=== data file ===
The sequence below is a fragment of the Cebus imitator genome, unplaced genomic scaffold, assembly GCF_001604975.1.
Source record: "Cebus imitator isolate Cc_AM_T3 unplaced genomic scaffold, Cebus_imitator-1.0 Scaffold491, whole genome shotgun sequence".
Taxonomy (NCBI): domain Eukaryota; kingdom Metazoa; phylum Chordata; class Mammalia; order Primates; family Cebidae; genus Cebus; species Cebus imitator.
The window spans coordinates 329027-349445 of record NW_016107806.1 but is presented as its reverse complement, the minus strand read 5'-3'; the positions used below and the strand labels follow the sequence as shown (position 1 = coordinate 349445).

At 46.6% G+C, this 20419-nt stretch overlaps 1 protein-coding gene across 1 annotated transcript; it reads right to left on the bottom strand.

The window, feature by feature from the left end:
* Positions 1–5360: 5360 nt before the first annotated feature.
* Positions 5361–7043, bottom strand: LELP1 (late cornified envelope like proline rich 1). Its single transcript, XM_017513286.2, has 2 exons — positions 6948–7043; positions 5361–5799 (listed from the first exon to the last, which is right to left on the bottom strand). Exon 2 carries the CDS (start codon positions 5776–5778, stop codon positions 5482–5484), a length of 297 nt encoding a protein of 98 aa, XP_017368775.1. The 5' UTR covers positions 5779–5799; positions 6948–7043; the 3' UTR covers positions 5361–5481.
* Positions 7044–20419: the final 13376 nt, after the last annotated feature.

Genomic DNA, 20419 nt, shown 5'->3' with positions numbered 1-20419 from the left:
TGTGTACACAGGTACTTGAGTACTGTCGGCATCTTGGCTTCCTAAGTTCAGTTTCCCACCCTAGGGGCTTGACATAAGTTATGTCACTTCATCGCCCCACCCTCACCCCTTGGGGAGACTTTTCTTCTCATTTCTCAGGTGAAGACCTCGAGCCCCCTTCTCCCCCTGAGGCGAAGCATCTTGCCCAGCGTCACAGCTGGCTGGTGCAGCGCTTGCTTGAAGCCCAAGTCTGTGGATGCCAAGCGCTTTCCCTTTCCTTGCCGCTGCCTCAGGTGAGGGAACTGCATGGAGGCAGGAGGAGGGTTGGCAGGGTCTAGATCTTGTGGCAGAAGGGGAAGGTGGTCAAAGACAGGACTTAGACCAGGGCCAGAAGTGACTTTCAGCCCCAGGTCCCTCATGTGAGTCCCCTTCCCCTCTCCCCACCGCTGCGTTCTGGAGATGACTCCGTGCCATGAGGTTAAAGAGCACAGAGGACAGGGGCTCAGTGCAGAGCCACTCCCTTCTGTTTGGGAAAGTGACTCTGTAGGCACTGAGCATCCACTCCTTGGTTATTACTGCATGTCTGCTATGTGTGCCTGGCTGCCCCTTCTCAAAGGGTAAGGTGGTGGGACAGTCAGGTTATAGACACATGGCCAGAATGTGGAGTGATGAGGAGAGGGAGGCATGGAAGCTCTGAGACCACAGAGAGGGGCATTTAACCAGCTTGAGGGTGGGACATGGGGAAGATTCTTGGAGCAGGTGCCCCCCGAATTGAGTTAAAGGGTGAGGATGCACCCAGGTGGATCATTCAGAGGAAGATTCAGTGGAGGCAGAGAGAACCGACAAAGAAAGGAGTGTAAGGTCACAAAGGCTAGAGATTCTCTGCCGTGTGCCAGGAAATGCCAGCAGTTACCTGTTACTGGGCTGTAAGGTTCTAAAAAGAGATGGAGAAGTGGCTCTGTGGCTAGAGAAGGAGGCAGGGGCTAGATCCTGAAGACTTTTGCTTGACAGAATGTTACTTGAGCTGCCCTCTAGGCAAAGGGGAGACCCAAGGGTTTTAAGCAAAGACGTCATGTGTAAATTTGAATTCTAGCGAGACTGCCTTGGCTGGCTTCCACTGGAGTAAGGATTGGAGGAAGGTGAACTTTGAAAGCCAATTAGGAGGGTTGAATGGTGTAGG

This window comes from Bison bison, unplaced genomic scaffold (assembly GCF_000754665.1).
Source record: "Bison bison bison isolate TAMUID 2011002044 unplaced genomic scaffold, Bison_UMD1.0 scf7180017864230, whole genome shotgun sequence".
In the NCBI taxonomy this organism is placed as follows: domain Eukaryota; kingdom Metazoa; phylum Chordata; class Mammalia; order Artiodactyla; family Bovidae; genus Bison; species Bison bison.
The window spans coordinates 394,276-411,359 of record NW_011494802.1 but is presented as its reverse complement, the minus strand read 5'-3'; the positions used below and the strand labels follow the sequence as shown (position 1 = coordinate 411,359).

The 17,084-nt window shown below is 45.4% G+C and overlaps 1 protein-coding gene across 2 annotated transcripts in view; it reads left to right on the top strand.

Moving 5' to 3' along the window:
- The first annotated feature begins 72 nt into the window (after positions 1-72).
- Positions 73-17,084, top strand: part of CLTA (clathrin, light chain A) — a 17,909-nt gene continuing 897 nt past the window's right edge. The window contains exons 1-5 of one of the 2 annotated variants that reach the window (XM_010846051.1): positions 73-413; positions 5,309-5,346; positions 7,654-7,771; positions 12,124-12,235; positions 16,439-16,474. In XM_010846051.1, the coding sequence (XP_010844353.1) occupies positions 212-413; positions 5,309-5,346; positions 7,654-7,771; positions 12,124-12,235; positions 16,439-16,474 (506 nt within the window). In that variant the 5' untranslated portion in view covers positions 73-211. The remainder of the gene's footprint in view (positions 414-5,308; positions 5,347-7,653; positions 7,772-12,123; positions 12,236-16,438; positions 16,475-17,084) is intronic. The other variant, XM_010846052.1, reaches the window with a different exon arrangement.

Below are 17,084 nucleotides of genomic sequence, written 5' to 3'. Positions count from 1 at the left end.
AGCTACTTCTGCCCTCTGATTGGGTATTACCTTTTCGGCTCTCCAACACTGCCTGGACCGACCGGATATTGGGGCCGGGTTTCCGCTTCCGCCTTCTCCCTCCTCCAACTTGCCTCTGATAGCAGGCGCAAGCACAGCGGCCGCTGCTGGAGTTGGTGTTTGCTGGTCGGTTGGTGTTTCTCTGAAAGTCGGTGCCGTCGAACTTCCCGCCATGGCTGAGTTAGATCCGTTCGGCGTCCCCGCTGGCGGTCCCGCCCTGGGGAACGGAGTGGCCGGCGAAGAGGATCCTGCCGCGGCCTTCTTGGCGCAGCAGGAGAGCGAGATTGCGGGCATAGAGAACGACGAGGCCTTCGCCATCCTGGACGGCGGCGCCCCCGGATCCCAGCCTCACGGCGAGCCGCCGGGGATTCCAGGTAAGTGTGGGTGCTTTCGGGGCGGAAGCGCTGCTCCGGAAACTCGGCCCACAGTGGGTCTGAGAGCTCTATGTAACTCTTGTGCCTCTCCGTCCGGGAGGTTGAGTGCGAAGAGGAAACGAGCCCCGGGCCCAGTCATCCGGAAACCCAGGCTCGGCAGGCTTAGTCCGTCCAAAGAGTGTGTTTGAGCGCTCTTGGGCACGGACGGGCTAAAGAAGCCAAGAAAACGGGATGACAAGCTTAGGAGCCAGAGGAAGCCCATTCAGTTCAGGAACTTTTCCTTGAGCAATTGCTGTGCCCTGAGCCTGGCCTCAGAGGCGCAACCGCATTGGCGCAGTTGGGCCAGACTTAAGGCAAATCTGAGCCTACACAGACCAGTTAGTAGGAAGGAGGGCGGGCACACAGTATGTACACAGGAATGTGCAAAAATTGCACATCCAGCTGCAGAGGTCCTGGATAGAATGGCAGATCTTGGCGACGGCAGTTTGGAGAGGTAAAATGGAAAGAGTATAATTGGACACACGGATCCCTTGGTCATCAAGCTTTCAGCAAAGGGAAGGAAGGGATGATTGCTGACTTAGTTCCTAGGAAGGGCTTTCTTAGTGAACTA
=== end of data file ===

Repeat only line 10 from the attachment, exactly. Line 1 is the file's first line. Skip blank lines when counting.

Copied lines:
Genomic DNA, 20419 nt, shown 5'->3' with positions numbered 1-20419 from the left: